"We have a bunch of young guys, so at times it could be more for some guys than you would see in a normal year," said Morris. "That's okay because these guys like playing. We've had a tough, physical football camp and they're used to it. I have a feeling some of those guys want to stay in there and get some more reps. A guy like McCoy, for instance, he may go out there with the starters, but he may want to go back and I may want to see him in a two-minute live situation. I may keep him warm on the sideline so we can put him back in the game in order to get a really good evaluation of him. We want to get these guys used to an NFL game because it's a different deal and I'd like my young guys to get a feel for it."

The same is true in the receiving corps, where an even bigger group of young players is fighting for significant roles. That includes another 2010 draft pick who has already cracked the starting 11, Mike Williams. While Williams has been outstanding on the practice field almost without exception since the days after the draft, it seems like almost every other player in that crew has picked a moment or two to shine as well.

Players like Sammie Stroughter, Arrelious Benn and Reggie Brown have pushed each other, but on Saturday they'll finally get a hostile opponent to compete against. The Dolphins have traditionally been strong in the secondary, especially at cornerback, and that's no different this year with such opponents as Vontae Davis and Sean Jones ready to line up against the Bucs' receivers. It could be just what the Buccaneers need to begin creating some separation between the WR candidates.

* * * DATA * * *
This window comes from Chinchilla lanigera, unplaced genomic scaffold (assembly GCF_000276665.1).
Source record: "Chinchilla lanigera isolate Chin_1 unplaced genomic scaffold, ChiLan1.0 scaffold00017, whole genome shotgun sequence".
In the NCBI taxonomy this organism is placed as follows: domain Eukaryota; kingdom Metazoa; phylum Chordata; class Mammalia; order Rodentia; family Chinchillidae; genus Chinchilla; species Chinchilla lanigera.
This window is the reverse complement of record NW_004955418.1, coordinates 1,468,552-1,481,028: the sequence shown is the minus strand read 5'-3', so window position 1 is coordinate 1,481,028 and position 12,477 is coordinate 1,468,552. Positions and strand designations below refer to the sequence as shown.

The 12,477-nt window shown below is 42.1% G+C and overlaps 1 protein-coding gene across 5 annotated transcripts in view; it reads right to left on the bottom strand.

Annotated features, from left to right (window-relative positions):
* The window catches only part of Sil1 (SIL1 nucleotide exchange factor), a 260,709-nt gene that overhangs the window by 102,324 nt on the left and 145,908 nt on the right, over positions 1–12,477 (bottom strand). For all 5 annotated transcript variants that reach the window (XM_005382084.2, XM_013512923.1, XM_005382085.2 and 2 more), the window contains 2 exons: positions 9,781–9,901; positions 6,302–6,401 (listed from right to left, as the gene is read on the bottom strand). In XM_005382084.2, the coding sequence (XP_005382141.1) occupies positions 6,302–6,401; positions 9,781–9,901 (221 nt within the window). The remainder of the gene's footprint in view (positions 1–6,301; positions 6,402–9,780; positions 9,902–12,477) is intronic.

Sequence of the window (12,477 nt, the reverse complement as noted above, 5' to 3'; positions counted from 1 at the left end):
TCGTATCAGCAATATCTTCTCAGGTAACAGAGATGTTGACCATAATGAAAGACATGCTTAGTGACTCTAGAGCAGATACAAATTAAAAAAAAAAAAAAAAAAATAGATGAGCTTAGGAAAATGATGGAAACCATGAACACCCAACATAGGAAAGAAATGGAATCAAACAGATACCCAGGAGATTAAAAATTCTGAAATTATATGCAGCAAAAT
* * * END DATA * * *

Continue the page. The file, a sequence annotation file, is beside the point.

"That receiving corps, period, has had a very competitive nature led by, really, Sammie Stroughter," said Morris. "He's coming off a good season for us last year, looking to make big strides and crack that starting lineup at maybe Z. He's fighting against a guy like Arrelious Benn or Michael Clayton or Reggie Brown, who was brought in here via trade. Those guys have provided a lot of competition for each other and I'm excited to see them all play.

"Maurice Stovall was very productive for us last year and really carved out a niche with Josh Freeman. There are some other young men in there to be excited about that people will see tonight, like Preston Parker. To be excited about a receiving corps with this many people a part of it...I've said before that I'm not taking away from some of the receivers in the past around here and their individual accomplishments - the Joey Galloways and Antonio Bryants - but right now the package that we have [is strong]. It looks like any one of those guys could be a breakout player."

Morris knows his young team will be motivated by battles such as that, and by the presence of a different jersey and simply by the chance to finally prove themselves under the NFL lights.

"I can feel their sense of urgency," said Morris of his players. "I can feel their hunger. All these guys are coming out here ready to play and they've been the same way through our whole training camp. I've seen them come together, trying to become more consistent and play smarter, and I've seen them play faster. Tonight is going to be a great night. It's going to be a night where we get a chance to see some of the new talent that we've acquired. We'll get a chance to see how physical and talented we can be."

In addition to Price, the Buccaneers will also not have cornerbacks Aqib Talib and Myron Lewis, running back Clifton Smith, tight end Kellen Winslow or safety De'von Hall, all of whom stayed back in Tampa. With Talib out, Elbert Mack will draw the start at left cornerback, while Jerramy Stevens will replace Winslow at tight end on offense.

The Buccaneers and Dolphins kick off at 7:00 p.m. ET. Buccaneers.com will post an update of the game at halftime and a detailed game story after the final whistle.